crow's nest

A crow built a nest outside our window and a couple of days ago, it laid eggs!

It has been simply delightful watching our crow friend and we’re looking forward to hatchlings.

Nairobi feels different than when I left in 2020. Many shops and restaurants closed. A lucky few expanded.

I was heartbroken to discover metal gates shuttering Silk Noodles and Canton Snacks near Argwings Arcade. They were my favorite Chinese restaurants.

Michael noticed one Google review mentioned Silk Noodles had relocated. So last evening, we ventured out to find the new Silk Noodles.

What we discovered was a Chinatown!

Nairobi Chinatown

chengdu restaurant

chinese real estate

spirits and wines

Chinatown was a massive complex filled with restaurants and specialty shops.

The main grocery store stocked authentic ingredients. They even had zha cai, a vegetable I’d struggled to find in Vancouver!

Dinner at Silk Noodles was delicious, as always.

I went to Nairobi Textiles and got some awesome kitenge fabric. Can’t wait to start sewing with them!

kitenge fabric

Nairobi Textiles is a cool place. It’s a small building with many independent vendors selling fabric from their stalls. A lot of tailors also work there, ready to turn new purchases into custom clothes. The fabric are more expensive there than in Eastleigh but more affordable than say, in Canada.

The atmosphere reminded me a lot of Lotus Pond Market in Chengdu (colorful and crowded). Though, I haven’t visited Lotus Pond Market in over a decade so I’m sure a lot has changed.

If you’re buying fabric in Nairobi, I’d recommend a visit, but allow ample travel time: it’s in the heart of CBD and many Uber drivers don’t pick up there.

I’m having a real “time is circular” moment.

It’s been almost 8 years since I wrote Python scripts to create stuffed animals using 3D models from video games. Now that I’m getting back into sewing, I’m discovering a whole new world of software for pattern makers.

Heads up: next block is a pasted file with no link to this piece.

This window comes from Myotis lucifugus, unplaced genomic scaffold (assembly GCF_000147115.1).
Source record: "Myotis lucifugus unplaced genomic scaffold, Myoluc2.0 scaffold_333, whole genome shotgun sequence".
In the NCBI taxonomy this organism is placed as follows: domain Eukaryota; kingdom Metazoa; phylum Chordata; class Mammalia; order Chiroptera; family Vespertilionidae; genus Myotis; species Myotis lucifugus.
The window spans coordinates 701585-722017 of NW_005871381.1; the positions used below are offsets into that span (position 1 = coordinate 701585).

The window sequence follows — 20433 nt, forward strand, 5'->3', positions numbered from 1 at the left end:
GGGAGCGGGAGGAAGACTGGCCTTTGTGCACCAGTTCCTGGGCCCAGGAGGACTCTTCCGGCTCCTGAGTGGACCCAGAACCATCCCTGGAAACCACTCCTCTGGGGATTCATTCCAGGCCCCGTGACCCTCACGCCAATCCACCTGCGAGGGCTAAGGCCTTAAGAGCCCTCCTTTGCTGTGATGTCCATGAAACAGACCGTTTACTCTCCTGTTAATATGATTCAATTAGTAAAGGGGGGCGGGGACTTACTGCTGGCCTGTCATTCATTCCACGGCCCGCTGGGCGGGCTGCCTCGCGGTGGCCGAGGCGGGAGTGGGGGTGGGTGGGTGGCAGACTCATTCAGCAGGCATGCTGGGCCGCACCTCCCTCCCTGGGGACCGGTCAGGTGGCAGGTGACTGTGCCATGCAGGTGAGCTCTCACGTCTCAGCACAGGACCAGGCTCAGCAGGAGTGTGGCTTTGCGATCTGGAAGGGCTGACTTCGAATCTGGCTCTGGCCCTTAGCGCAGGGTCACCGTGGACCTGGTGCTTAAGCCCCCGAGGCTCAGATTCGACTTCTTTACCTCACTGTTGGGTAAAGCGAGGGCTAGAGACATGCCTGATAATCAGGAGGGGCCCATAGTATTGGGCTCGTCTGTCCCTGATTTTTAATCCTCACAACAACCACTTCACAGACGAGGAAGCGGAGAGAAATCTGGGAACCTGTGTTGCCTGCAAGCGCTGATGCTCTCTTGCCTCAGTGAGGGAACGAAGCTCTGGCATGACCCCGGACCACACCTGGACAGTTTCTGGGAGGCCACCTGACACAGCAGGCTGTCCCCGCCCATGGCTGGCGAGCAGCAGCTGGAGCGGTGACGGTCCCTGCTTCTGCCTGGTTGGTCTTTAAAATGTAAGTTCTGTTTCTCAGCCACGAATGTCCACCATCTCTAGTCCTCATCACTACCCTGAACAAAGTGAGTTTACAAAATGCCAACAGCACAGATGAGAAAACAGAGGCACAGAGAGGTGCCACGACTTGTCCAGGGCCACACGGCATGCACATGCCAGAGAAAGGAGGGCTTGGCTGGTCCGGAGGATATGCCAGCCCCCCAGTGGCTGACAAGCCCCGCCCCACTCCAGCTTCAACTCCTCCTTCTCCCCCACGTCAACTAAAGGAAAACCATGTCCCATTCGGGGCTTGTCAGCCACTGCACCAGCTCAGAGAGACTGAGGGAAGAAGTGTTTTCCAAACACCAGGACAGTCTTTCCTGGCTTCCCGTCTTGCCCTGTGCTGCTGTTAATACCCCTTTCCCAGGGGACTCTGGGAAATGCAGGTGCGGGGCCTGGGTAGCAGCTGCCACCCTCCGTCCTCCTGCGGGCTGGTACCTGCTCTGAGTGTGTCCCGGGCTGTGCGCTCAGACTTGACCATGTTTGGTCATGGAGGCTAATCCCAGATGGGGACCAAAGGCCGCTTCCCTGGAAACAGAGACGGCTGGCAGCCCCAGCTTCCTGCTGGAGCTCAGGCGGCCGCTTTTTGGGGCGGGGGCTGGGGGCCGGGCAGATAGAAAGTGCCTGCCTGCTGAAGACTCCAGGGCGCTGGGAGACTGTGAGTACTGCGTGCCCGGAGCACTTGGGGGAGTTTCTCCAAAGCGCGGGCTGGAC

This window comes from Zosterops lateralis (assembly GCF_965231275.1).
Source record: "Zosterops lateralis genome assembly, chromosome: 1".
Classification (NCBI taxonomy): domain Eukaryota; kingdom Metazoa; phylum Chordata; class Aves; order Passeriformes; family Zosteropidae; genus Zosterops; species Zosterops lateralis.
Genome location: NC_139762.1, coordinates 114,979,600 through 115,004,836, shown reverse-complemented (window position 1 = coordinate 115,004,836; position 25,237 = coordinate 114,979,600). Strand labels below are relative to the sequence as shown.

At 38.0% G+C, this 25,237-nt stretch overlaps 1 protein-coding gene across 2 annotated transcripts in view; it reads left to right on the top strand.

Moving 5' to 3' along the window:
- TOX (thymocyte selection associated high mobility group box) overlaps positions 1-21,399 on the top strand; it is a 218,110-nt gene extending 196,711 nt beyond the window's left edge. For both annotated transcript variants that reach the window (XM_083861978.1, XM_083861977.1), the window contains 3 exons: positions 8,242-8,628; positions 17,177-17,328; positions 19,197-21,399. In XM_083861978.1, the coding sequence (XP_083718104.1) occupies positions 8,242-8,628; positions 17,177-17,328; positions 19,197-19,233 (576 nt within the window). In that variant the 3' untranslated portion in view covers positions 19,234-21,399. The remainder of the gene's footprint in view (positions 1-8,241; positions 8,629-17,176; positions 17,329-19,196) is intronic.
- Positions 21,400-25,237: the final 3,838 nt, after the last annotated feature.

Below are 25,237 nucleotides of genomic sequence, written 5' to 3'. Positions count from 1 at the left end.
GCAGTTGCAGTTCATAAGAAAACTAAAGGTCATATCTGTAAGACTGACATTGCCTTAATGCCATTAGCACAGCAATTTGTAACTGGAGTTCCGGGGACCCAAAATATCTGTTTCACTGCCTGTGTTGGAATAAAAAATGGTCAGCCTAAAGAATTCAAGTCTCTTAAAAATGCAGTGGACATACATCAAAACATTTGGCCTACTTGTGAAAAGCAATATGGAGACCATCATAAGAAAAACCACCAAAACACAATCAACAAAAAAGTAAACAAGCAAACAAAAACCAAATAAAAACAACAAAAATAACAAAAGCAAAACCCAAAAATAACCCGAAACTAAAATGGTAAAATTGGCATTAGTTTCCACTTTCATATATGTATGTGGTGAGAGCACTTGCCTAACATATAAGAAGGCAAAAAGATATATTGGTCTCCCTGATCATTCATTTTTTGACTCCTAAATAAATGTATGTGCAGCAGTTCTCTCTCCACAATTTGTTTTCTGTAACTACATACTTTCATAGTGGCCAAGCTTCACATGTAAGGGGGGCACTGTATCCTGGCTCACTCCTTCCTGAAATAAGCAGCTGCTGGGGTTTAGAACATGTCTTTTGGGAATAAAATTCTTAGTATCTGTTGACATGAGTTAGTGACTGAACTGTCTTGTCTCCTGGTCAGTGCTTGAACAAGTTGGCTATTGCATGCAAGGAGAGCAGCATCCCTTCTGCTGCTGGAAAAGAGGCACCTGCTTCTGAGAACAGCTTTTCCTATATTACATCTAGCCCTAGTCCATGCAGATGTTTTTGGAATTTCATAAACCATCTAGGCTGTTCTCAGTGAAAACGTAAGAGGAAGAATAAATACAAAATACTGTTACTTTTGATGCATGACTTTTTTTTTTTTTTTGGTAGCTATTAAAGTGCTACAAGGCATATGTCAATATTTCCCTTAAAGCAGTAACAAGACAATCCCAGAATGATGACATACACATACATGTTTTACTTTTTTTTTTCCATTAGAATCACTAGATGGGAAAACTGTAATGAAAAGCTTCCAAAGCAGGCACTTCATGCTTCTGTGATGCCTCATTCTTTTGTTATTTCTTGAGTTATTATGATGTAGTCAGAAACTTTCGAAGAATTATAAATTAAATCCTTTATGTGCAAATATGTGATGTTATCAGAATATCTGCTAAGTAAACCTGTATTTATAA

CLO3D is the industry standard, offering advanced cloth simulations.

Valentina is the best open source alternative (GPL3!).

With FOSS tools, some are just as amazing as their non-FOSS counterparts while others are a little lacking. For example, I think Blender is entirely able to replace Maya and 3DS Max for a hobbyist animator. The same is true for Krita replacing Photoshop for illustrators. OpenSCAD and FreeCAD are not quite able to replace Solidworks for engineers.

I have very limited pattern making experience so I’m not a great judge for pattern making software. If cloth simulation is critical, then Valentina needs a lot more features to be able to compete with CLO3D. If cloth simulation isn’t super necessary, maybe Valentina would make an adequate substitute.

Either way, I’m loving learning about the ecosystem around sewing and making clothes. Sewing is a craft that dates back to ancient days and has neat jargon (like armscye). At the same time it’s been really modernized with the industrial clothing supply chain. It also has a fascinating digital component, like the transformation from flat pattern making to pattern making software.

It’s so cool!

I recently picked up sewing as another pandemic hobby. When making my first cami, I realized I needed a loop turner for turning straps inside out. Not having one on hand, I searched for good substitutes. YouTube suggested using chopsticks, safety pins, and bobby pins. Unfortunately, none of them worked.

Harry suggested I use a zip tie. I was initially skeptical but zip ties worked great! You can sew one end to the head of the zip tie and pull without worry!

diy loop turner

Posting this for anyone else who’s too impatient to wait for a loop turner.

Harry and I started making hand pulled noodles for the New Year!

noodles

Although we’re still mastering the pulling, the flavors and textures are quite good.

If you’re looking to get started, check out the recipe from Xi’an Famous Foods:

I’m taking a Swahili class and it’s awesome!

In particular, I’m loving the bits about linguistics. I’m really enjoying all the classifications of sounds and phonemes, especially “ng” (ŋ) and “ny” (ɳ).

These two sounds are challenging for me so I’m doing a lot of practice. Turns out ŋ is in English too, so this is definitely helping me distinguish “thin” from “thing”.